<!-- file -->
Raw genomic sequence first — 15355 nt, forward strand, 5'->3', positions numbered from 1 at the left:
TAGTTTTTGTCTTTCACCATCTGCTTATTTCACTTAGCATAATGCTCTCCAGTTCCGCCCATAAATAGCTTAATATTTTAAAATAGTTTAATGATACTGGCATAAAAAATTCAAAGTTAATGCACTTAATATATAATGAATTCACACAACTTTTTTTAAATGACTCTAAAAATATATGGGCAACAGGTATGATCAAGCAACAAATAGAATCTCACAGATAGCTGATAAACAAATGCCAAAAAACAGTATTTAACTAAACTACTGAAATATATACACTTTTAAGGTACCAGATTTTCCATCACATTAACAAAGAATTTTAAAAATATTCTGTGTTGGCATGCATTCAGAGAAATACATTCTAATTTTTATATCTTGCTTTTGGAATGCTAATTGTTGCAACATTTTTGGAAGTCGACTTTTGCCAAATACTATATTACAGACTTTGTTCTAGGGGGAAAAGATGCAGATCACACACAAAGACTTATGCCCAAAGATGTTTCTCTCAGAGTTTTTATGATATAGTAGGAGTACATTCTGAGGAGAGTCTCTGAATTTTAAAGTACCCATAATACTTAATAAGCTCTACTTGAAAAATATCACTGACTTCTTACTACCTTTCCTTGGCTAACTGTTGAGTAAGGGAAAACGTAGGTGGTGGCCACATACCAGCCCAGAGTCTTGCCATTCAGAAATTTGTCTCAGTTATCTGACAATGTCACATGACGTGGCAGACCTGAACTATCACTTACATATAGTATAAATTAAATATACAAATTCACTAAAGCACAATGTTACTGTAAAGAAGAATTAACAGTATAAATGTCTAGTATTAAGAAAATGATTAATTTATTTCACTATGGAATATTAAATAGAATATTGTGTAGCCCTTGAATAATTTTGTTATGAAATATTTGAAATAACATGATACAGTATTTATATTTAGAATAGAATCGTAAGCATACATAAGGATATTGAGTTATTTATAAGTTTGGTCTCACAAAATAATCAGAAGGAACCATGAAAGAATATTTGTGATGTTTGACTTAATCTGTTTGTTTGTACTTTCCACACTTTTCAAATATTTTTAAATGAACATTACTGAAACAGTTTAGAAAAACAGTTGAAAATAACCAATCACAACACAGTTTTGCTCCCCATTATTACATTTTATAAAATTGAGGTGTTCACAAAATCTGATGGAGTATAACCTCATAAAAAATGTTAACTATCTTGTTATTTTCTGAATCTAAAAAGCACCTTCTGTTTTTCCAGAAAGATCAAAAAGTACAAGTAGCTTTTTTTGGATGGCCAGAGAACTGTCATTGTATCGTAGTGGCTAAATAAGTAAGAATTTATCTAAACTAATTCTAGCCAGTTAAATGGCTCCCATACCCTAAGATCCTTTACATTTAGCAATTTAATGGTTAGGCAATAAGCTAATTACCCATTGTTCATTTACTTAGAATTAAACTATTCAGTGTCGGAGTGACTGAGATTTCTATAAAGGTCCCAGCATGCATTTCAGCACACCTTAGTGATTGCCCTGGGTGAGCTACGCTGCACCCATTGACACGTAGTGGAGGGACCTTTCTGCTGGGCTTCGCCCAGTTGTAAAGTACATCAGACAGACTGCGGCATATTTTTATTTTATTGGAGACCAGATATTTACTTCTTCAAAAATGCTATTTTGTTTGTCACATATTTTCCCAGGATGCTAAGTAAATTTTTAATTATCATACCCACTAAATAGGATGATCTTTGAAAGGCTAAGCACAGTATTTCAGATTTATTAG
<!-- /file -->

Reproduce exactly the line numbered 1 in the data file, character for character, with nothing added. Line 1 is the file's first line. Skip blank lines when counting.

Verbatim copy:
Raw genomic sequence first — 15355 nt, forward strand, 5'->3', positions numbered from 1 at the left: